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To End Another War: Richard Holbrooke
To End Another War: Richard Holbrooke
Let Richard Holbrooke be our conversational measure of what the Democrats are prepared to say and do in foreign affairs… to repair a “worse than Vietnam” blunder in Iraq, to undo a factional “hijacking” of American power, to recover a good name in the world.
Bill Clinton’s peacemaker in the Balkans in the ’90s and last UN Ambassador, Holbrooke will be in the scrum again if any Democrat wins the presidency next year, and a good bet for Secretary of State if Hillary Clinton wins. In the meantime he’ll visit us every month or so at the Watson Institute for International Affairs at Brown University. Holbrooke cut his teeth in journalism and politics at Brown and graduated in 1962 — by chance, the same refulgent Spring when I graduated from Yale, and JFK’s commencement oration teased that he had now “the best of both worlds, a Harvard education and a Yale degree.”
Confident cosmopolitanism in the JFK style is stamped on Dick Holbrooke and still shines through a tough professional education in the field — as an AID officer in Vietnam in the ’60s, Peace Corps director in Morrocco, managing editor of Foreign Policy and assistant Secretary of State for East Asia under Jimmy Carter in the ’70s. Then he was an assistant Secretary of State again, under Clinton, this time for Europe, and of course, the strongarm of the Dayton agreement that ended the war for Bosnia in 1995.
To End a War, his Balkan memoir, ended on what is now an ironic note of anticipation:
“There will be other Bosnias in our lives – areas where early outside involvement can be decisive, and American leadership will be required. The world’s richest nation, one that presumes to great moral authority, cannot simply make worthy appeals to conscience and call on others to carry the burden. The world will look to Washington for more than rhetoric the next time we face a challenge to peace.”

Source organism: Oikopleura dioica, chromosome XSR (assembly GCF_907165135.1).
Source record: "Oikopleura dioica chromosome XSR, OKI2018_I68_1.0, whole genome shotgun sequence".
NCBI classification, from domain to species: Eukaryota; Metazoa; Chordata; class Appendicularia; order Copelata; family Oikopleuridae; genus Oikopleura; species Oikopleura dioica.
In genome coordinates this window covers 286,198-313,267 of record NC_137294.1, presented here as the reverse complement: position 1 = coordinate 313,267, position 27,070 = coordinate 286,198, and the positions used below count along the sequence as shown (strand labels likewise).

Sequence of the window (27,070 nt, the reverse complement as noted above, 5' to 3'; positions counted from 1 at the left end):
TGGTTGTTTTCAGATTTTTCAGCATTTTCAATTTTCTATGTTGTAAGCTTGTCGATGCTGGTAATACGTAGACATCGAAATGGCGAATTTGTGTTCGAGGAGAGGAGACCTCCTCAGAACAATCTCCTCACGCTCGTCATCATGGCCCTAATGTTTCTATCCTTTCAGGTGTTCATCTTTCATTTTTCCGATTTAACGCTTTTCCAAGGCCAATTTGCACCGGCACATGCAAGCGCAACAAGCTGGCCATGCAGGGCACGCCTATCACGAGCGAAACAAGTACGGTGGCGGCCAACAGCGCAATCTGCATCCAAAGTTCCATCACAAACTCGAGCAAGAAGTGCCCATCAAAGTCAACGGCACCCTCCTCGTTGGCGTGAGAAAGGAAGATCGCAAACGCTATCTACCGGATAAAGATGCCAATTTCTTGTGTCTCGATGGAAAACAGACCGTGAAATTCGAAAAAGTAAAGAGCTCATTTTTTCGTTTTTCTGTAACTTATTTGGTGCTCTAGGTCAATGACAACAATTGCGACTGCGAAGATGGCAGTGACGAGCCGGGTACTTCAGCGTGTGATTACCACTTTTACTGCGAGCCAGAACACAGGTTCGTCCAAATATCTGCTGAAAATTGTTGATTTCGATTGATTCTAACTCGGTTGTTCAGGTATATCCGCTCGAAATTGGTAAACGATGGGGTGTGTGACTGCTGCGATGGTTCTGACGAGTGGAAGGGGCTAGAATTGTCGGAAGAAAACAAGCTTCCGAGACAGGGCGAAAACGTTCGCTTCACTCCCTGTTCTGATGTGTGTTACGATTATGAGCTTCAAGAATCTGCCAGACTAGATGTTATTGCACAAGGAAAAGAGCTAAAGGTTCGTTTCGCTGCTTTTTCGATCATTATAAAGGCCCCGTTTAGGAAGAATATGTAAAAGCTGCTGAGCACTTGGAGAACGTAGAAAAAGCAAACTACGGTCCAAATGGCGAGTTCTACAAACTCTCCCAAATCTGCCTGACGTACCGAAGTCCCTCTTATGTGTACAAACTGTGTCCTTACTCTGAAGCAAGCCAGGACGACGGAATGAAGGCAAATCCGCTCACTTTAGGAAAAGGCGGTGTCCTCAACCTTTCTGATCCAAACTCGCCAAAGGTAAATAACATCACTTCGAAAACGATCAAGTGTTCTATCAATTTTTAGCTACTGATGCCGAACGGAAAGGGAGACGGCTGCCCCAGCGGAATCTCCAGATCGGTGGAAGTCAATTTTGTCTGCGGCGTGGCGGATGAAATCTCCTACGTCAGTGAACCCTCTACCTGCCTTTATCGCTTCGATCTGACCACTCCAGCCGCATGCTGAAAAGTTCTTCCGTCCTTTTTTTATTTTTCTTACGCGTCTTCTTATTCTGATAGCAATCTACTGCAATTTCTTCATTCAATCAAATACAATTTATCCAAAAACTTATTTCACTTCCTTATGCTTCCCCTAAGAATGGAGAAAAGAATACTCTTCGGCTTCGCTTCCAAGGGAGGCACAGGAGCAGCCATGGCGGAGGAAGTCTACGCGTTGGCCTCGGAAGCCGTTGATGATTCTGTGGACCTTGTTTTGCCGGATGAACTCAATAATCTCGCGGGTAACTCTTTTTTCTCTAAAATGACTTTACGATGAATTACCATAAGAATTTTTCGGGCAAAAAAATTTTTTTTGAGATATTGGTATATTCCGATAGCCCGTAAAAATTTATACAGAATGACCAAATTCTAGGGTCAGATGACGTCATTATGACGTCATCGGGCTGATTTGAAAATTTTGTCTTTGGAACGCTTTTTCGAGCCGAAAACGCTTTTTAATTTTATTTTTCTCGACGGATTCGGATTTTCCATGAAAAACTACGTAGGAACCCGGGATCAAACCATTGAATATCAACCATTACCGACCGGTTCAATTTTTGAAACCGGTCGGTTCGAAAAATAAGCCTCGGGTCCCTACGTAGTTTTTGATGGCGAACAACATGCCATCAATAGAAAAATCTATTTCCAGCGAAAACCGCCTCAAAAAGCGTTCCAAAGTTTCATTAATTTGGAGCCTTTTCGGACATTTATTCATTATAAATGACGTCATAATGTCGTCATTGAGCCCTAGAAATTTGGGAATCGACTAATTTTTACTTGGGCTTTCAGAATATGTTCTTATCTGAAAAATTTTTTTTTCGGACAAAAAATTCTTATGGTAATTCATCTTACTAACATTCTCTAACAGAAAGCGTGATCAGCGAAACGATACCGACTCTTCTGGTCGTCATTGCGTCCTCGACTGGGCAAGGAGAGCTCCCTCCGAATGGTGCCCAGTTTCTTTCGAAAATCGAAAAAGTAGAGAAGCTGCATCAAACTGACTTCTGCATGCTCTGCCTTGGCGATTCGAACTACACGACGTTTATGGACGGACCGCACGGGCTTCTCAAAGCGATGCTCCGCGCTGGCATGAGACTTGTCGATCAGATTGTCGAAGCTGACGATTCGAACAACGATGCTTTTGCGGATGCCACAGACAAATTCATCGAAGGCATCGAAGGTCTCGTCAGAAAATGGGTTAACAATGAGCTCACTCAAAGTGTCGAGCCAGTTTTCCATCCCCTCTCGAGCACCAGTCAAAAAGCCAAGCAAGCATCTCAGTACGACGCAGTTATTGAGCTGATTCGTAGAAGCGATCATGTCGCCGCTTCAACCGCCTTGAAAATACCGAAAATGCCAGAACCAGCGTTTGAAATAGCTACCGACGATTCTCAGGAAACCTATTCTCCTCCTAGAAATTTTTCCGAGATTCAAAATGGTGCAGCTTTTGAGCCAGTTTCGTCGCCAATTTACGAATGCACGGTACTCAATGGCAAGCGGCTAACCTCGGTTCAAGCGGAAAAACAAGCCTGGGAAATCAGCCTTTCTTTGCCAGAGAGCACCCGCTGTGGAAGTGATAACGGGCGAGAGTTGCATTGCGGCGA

Richard C. Holbrooke,
A decade older and wiser now, Holbrooke is sobered but not exactly chastened by his own misestimation of the odds in Iraq. Not for him Bill Richardson’s line (which might be mine) that “Iraq is a symptom. The disease is arrogance.”
In the Holbrooke view of the US in Iraq, our comeuppance, in any event, is that by now “all the solutions are bad, some are worse than others.”
The nominal American expectation of a restored democratic authority in Baghdad is openly at odds with the rise of Kurdish near-sovereignty in the North and Iranian influence over the Shiite South.
“The situation is not amenable to a single central-state solution,” Holbrooke concludes. “It just won’t work,” and perhaps nothing else will until Iraqis have slashed and suffered their way toward an understanding of “the genius of federalism” and the natural reality of decentralized power in their divided land. This happens also to be the lesson of Holbrooke’s experience in the former Yugoslavia.
Our conversation at the Watson Institute this week is here in two segments.
In the first I asked for the earnest professional citizen’s appraisal of the Iraq damage, in the Middle East and beyond. In short: how bad is it out there? Holbrooke spells out his overall judgment that the next president of the United States will have “the worst opening-day hand in foreign policy” in our history: wars in Afghanistan and Iraq, a global climate crisis, African emergencies from Darfur to Zimbabwe — all on a “massive agenda” of repairing alliances and restoring respect.
Click to listen to Part I (29.7 MB MP3)
Listen to the second part, and join the genteel head-butting, please, with a comment. We mean to take up the conversation again in October.